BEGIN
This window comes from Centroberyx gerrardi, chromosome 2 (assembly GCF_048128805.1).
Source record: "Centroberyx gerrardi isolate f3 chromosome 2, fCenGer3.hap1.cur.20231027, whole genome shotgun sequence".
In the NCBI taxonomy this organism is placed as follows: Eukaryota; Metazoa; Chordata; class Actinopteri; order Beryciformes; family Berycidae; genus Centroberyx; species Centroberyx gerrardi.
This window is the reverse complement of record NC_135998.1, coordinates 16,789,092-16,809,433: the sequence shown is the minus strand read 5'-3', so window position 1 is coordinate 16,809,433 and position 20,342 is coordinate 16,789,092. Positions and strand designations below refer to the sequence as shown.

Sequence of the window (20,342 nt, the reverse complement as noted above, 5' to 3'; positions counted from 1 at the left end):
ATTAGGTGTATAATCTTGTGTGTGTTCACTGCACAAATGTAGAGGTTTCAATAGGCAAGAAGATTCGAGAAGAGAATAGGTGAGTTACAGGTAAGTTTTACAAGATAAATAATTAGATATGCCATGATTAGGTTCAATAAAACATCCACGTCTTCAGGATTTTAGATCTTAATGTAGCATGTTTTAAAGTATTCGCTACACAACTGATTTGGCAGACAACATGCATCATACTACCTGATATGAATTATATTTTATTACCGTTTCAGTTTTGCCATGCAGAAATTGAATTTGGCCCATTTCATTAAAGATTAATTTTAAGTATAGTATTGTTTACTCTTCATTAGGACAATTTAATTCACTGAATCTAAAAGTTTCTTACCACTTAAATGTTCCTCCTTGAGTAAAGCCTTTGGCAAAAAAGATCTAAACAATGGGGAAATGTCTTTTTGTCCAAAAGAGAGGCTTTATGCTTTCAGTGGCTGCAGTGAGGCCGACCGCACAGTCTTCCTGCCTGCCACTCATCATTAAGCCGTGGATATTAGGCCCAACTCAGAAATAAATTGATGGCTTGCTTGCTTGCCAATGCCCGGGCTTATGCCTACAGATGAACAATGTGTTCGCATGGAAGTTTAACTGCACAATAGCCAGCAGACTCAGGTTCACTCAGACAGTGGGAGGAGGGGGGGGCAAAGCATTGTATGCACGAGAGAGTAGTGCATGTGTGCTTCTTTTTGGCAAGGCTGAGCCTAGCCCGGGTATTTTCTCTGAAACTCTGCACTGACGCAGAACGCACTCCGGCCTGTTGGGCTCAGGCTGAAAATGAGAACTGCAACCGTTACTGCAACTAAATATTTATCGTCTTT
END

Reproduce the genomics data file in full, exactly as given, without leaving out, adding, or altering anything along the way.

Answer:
This window comes from Centroberyx gerrardi, chromosome 2 (assembly GCF_048128805.1).
Source record: "Centroberyx gerrardi isolate f3 chromosome 2, fCenGer3.hap1.cur.20231027, whole genome shotgun sequence".
In the NCBI taxonomy this organism is placed as follows: Eukaryota; Metazoa; Chordata; class Actinopteri; order Beryciformes; family Berycidae; genus Centroberyx; species Centroberyx gerrardi.
This window is the reverse complement of record NC_135998.1, coordinates 16,789,092-16,809,433: the sequence shown is the minus strand read 5'-3', so window position 1 is coordinate 16,809,433 and position 20,342 is coordinate 16,789,092. Positions and strand designations below refer to the sequence as shown.

Sequence of the window (20,342 nt, the reverse complement as noted above, 5' to 3'; positions counted from 1 at the left end):
ATTAGGTGTATAATCTTGTGTGTGTTCACTGCACAAATGTAGAGGTTTCAATAGGCAAGAAGATTCGAGAAGAGAATAGGTGAGTTACAGGTAAGTTTTACAAGATAAATAATTAGATATGCCATGATTAGGTTCAATAAAACATCCACGTCTTCAGGATTTTAGATCTTAATGTAGCATGTTTTAAAGTATTCGCTACACAACTGATTTGGCAGACAACATGCATCATACTACCTGATATGAATTATATTTTATTACCGTTTCAGTTTTGCCATGCAGAAATTGAATTTGGCCCATTTCATTAAAGATTAATTTTAAGTATAGTATTGTTTACTCTTCATTAGGACAATTTAATTCACTGAATCTAAAAGTTTCTTACCACTTAAATGTTCCTCCTTGAGTAAAGCCTTTGGCAAAAAAGATCTAAACAATGGGGAAATGTCTTTTTGTCCAAAAGAGAGGCTTTATGCTTTCAGTGGCTGCAGTGAGGCCGACCGCACAGTCTTCCTGCCTGCCACTCATCATTAAGCCGTGGATATTAGGCCCAACTCAGAAATAAATTGATGGCTTGCTTGCTTGCCAATGCCCGGGCTTATGCCTACAGATGAACAATGTGTTCGCATGGAAGTTTAACTGCACAATAGCCAGCAGACTCAGGTTCACTCAGACAGTGGGAGGAGGGGGGGGCAAAGCATTGTATGCACGAGAGAGTAGTGCATGTGTGCTTCTTTTTGGCAAGGCTGAGCCTAGCCCGGGTATTTTCTCTGAAACTCTGCACTGACGCAGAACGCACTCCGGCCTGTTGGGCTCAGGCTGAAAATGAGAACTGCAACCGTTACTGCAACTAAATATTTATCGTCTTT